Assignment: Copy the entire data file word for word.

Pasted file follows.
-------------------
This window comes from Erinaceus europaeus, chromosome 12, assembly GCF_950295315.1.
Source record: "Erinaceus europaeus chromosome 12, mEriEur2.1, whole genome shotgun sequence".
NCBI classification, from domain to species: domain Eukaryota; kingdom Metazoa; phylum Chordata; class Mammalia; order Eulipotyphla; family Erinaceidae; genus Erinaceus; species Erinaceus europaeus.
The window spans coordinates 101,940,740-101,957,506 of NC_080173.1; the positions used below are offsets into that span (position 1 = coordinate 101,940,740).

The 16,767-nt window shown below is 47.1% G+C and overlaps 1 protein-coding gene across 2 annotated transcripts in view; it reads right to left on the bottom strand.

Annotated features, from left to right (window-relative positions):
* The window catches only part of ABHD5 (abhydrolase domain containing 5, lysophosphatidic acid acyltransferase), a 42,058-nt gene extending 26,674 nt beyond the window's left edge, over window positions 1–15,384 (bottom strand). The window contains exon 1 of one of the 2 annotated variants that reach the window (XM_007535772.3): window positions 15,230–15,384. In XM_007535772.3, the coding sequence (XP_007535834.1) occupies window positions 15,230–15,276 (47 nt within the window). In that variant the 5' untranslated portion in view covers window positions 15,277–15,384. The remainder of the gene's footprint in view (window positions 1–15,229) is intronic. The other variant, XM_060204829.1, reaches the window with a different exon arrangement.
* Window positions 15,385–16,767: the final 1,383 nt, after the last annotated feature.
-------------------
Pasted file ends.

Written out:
This window comes from Erinaceus europaeus, chromosome 12, assembly GCF_950295315.1.
Source record: "Erinaceus europaeus chromosome 12, mEriEur2.1, whole genome shotgun sequence".
NCBI classification, from domain to species: domain Eukaryota; kingdom Metazoa; phylum Chordata; class Mammalia; order Eulipotyphla; family Erinaceidae; genus Erinaceus; species Erinaceus europaeus.
The window spans coordinates 101,940,740-101,957,506 of NC_080173.1; the positions used below are offsets into that span (position 1 = coordinate 101,940,740).

The 16,767-nt window shown below is 47.1% G+C and overlaps 1 protein-coding gene across 2 annotated transcripts in view; it reads right to left on the bottom strand.

Annotated features, from left to right (window-relative positions):
* The window catches only part of ABHD5 (abhydrolase domain containing 5, lysophosphatidic acid acyltransferase), a 42,058-nt gene extending 26,674 nt beyond the window's left edge, over window positions 1–15,384 (bottom strand). The window contains exon 1 of one of the 2 annotated variants that reach the window (XM_007535772.3): window positions 15,230–15,384. In XM_007535772.3, the coding sequence (XP_007535834.1) occupies window positions 15,230–15,276 (47 nt within the window). In that variant the 5' untranslated portion in view covers window positions 15,277–15,384. The remainder of the gene's footprint in view (window positions 1–15,229) is intronic. The other variant, XM_060204829.1, reaches the window with a different exon arrangement.
* Window positions 15,385–16,767: the final 1,383 nt, after the last annotated feature.